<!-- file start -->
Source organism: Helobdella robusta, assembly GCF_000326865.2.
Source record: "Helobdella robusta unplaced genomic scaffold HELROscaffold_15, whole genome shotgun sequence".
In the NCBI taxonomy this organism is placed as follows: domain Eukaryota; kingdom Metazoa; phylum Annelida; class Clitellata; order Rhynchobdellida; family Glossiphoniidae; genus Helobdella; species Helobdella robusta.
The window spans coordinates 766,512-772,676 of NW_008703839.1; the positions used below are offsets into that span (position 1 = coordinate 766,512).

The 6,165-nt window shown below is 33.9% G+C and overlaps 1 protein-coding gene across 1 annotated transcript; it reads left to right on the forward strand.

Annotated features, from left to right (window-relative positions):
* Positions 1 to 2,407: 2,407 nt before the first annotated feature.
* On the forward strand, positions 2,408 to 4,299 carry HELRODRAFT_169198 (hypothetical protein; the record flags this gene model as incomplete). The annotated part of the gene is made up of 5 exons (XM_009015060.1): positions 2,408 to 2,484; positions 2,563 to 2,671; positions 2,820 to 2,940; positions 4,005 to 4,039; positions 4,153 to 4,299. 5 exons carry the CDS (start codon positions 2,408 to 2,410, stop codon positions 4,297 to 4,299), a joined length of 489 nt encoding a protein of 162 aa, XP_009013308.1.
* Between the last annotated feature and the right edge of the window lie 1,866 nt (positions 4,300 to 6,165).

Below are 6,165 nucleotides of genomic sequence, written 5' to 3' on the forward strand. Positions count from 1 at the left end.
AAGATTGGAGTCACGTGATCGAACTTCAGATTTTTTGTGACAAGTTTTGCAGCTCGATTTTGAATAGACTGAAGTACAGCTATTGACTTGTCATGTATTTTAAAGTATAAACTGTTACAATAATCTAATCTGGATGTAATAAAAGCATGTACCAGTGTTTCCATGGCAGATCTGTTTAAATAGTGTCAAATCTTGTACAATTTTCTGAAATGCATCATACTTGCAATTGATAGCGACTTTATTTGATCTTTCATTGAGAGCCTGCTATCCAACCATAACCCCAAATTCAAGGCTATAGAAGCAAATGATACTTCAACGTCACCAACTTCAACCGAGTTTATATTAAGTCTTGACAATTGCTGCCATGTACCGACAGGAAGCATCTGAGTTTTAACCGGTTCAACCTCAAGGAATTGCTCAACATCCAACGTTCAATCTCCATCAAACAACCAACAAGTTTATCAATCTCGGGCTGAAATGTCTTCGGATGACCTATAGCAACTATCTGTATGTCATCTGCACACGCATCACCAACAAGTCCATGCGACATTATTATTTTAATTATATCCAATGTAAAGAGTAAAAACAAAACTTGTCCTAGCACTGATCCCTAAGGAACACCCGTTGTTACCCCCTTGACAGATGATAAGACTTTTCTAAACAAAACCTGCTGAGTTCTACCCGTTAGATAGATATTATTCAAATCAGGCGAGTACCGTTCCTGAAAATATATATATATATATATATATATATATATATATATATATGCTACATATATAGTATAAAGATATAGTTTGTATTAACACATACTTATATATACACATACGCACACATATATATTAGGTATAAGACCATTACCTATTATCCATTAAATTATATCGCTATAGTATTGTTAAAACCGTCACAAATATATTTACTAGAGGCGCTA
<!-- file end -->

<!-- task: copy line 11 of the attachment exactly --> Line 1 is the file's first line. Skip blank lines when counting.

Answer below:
AAGATTGGAGTCACGTGATCGAACTTCAGATTTTTTGTGACAAGTTTTGCAGCTCGATTTTGAATAGACTGAAGTACAGCTATTGACTTGTCATGTATTTTAAAGTATAAACTGTTACAATAATCTAATCTGGATGTAATAAAAGCATGTACCAGTGTTTCCATGGCAGATCTGTTTAAATAGTGTCAAATCTTGTACAATTTTCTGAAATGCATCATACTTGCAATTGATAGCGACTTTATTTGATCTTTCATTGAGAGCCTGCTATCCAACCATAACCCCAAATTCAAGGCTATAGAAGCAAATGATACTTCAACGTCACCAACTTCAACCGAGTTTATATTAAGTCTTGACAATTGCTGCCATGTACCGACAGGAAGCATCTGAGTTTTAACCGGTTCAACCTCAAGGAATTGCTCAACATCCAACGTTCAATCTCCATCAAACAACCAACAAGTTTATCAATCTCGGGCTGAAATGTCTTCGGATGACCTATAGCAACTATCTGTATGTCATCTGCACACGCATCACCAACAAGTCCATGCGACATTATTATTTTAATTATATCCAATGTAAAGAGTAAAAACAAAACTTGTCCTAGCACTGATCCCTAAGGAACACCCGTTGTTACCCCCTTGACAGATGATAAGACTTTTCTAAACAAAACCTGCTGAGTTCTACCCGTTAGATAGATATTATTCAAATCAGGCGAGTACCGTTCCTGAAAATATATATATATATATATATATATATATATATATATATATGCTACATATATAGTATAAAGATATAGTTTGTATTAACACATACTTATATATACACATACGCACACATATATATTAGGTATAAGACCATTACCTATTATCCATTAAATTATATCGCTATAGTATTGTTAAAACCGTCACAAATATATTTACTAGAGGCGCTA